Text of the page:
The WSJ reveals the behind-the-scenes disputes between Paulson and Bernanke and the motivations behind the past two months’ worth of bailouts.
WSJ: In public, Messrs. Bernanke and Paulson marched in lock step. Behind the scenes, the two men and their lieutenants sometimes tussled — over the fate of Lehman Brothers, how to handle Congress and the limits of the Fed’s authority. At times, each man felt handcuffed by legal limits on his own power, and consequently pushed the other to move more aggressively. Their differences helped define the government’s approach to the crisis…
The two men rarely allowed daylight to seep between them in public. “Bernanke is a very careful guy, and I believe that if he had any differences, he would have been talking to Paulson about them,” says House Financial Services Committee Chairman Barney Frank, the Massachusetts Democrat. “He would not deal with us directly.”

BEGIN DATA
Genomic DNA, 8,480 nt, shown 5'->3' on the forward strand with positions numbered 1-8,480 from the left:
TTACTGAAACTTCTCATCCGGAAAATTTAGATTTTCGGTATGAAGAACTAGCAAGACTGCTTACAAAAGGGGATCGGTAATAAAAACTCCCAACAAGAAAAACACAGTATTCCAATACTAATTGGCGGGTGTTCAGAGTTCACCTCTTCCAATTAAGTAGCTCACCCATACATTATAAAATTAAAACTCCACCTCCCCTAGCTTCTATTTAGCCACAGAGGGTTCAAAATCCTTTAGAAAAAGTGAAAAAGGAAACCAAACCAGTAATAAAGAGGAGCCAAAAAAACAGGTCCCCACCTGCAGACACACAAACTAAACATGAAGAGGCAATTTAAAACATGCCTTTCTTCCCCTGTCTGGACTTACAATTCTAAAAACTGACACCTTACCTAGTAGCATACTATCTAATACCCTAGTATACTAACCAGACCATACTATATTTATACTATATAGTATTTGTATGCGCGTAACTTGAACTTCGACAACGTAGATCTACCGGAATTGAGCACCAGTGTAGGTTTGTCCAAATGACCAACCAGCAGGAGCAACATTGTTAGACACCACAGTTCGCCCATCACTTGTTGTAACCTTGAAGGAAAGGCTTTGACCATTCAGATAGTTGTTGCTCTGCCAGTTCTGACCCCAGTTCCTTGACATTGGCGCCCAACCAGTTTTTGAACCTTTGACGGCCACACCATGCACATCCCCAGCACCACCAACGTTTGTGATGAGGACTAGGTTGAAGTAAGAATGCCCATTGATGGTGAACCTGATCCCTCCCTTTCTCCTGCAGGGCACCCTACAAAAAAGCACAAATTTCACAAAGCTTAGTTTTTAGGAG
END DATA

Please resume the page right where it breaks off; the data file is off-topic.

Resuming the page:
Their decisions have left many questions. Why did they let Lehman Brothers fail just six months after deciding its smaller rival, Bear Stearns Cos., couldn’t be allowed to collapse? Why didn’t they go to Congress sooner? When they did go, why did Mr. Paulson argue against an option pushed by the Fed — putting capital into banks — that he ended up embracing a few days later?
Read on to learn how Paulson resisted bailing out Lehman despite the Fed’s objections and how the broader rescue package came about. Plus, marvel at why Bernanke spoke to Paulson via speakerphone instead of picking up the headset and contemplate the meaning of Paulson’s “spraying foam on the runway” to soften Lehman’s crash metaphor.
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